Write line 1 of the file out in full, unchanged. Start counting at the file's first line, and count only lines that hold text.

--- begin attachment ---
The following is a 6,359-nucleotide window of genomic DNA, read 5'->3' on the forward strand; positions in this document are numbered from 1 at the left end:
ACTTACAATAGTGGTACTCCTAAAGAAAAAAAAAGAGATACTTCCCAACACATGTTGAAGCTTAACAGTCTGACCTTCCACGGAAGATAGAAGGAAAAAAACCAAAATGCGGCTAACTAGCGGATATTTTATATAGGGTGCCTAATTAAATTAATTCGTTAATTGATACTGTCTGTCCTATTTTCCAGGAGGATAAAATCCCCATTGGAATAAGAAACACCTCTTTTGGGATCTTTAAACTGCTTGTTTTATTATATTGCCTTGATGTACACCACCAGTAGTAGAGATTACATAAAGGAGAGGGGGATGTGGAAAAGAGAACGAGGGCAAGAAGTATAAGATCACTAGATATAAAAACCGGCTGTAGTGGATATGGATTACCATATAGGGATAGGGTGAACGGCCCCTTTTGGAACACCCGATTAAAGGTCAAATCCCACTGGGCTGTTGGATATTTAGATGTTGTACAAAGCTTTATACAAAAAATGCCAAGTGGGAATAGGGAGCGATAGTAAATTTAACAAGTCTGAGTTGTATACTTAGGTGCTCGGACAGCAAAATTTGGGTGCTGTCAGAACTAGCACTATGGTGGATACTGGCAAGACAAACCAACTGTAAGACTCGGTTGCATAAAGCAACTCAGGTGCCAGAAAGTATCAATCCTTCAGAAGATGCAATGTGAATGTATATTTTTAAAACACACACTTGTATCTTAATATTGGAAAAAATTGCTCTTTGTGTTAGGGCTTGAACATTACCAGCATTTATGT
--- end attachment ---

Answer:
The following is a 6,359-nucleotide window of genomic DNA, read 5'->3' on the forward strand; positions in this document are numbered from 1 at the left end: